Negotiations between Ontario colleges and faculty have broken off, and a strike vote is planned for January 13, it was announced today.
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Talks initially broke down in early November when the College Compensation and Appointments Council imposed a contract on faculty. The Appointments Council represents all 24 community colleges in Ontario and negotiates on their behalf as a block. Provincial legislation permits college management to unilaterally draw up an agreement when negotiations stall. This power does not necessarily preclude renewing negotiations.
The Ontario Public Service Employees Union (OPSEU), representing 9,000 faculty at the 24 community colleges, wants greater commitments on workloads and educational quality. The union also wants academic freedom to be protected in colleges the way it is in universities. While OPSEU insists wages are not the issue, management says OPSEU’s initial offer was unaffordable. The union wants wage increases of 2.5 per cent a year for the life of the contract, which is three years.
Negotiations had previously resumed on November 30, but did not continue. Discussions resumed again this past Monday.
In a media release, the colleges say that the union’s demands would cost an additional $218 million and would “significantly impact on the delivery of academic programs and college governance.” Rachael Donovan, chair of the colleges’ bargaining team, says “We had hoped the union would bring its positions in line with the current economic environment and the four recommendations of the Joint Workload Taskforce Report. This did not happen.”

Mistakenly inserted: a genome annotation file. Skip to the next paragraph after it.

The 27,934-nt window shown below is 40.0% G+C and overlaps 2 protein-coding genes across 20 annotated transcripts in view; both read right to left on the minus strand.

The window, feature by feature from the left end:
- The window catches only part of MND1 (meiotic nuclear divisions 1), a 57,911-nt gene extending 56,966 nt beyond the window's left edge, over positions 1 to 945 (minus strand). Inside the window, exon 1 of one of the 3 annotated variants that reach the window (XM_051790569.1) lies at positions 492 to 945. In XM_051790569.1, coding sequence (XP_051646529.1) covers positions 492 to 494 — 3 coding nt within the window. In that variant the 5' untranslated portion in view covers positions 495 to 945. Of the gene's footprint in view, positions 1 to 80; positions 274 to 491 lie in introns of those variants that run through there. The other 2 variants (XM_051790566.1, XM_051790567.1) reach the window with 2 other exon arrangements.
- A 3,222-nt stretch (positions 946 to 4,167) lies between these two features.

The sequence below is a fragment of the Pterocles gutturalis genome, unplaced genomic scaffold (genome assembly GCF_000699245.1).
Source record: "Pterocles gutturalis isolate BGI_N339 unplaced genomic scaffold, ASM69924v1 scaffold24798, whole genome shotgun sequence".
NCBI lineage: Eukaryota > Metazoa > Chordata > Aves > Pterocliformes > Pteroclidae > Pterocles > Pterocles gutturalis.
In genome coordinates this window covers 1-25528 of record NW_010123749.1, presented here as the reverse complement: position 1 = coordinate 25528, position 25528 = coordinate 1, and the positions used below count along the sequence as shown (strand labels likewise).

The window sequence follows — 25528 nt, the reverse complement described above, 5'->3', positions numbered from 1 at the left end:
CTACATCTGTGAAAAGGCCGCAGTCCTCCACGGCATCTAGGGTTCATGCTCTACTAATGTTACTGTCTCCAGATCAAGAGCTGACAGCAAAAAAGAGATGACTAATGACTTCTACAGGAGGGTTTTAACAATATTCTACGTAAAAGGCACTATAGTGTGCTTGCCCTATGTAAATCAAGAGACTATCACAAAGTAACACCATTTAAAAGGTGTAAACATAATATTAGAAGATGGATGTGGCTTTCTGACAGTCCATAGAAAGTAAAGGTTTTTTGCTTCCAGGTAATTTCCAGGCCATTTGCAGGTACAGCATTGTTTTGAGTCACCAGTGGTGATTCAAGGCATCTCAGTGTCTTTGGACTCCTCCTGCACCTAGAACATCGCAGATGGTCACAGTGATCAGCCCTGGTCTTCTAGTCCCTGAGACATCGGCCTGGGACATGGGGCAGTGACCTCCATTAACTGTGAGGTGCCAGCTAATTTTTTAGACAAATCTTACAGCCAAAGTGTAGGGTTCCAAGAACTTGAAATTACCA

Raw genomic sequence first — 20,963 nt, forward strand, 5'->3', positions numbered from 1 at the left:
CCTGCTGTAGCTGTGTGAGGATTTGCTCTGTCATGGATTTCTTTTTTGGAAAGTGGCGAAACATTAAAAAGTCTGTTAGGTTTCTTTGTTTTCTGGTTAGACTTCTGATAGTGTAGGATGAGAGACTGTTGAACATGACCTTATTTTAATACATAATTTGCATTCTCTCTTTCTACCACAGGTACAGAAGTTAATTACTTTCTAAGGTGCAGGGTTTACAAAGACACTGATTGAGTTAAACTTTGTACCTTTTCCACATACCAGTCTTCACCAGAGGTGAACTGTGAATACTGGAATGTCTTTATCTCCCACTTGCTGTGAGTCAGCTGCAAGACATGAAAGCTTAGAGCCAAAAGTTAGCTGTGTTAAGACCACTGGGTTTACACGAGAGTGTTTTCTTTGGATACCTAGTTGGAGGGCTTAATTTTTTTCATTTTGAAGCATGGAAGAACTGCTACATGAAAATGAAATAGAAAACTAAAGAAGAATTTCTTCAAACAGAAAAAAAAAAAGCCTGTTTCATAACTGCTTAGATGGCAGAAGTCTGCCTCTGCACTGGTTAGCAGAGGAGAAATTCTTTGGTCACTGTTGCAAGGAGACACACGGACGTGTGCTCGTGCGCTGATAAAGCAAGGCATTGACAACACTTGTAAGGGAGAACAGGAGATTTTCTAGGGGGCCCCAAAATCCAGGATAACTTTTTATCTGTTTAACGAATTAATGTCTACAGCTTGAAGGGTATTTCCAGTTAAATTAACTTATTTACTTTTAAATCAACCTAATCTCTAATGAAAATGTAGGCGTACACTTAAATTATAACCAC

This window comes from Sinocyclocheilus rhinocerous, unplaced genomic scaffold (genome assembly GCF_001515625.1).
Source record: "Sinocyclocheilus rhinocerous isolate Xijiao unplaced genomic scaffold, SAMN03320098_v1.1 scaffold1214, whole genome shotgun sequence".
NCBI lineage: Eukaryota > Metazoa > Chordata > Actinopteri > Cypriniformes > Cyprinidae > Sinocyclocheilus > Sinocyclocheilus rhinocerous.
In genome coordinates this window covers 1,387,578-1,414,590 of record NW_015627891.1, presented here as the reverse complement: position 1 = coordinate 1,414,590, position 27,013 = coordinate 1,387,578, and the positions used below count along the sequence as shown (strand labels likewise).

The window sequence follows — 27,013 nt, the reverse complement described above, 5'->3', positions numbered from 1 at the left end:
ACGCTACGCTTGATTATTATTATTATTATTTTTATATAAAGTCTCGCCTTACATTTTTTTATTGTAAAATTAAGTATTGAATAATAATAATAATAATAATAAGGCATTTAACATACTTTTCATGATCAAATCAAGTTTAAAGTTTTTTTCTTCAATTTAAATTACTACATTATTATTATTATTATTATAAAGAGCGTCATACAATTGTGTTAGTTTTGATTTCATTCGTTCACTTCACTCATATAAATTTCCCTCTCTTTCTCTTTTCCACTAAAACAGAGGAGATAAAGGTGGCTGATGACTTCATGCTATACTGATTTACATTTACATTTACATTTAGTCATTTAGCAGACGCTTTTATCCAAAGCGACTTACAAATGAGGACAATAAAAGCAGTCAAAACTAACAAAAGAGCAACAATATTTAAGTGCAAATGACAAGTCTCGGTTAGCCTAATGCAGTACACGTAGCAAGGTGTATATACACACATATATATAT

The Joint Task Force made recommendations regarding flexibility in workload, evaluation of faculty, out of class assistance for students, and professionals standards and relationships. The recommendations were made jointly by the colleges and the union after an 18 day strike in 2006.
Ted Montgomery, chair of OPSEU’s bargaining team, says management has distorted the financial costs of their demands. “We have tabled an offer that is affordable and which should have been acceptable,” Montgomery said.
If college faculty vote to strike, the earliest they could walk off the job is January 18. Some 500, 000 students could have their school year interrupted.
Editor’s note: This post has been updated to correct for the number of college students. It was previously stated that there were 200,000 college students in Ontario. The correct number is 500,000 comprising of 350,000 full time students and 150,000 part time students.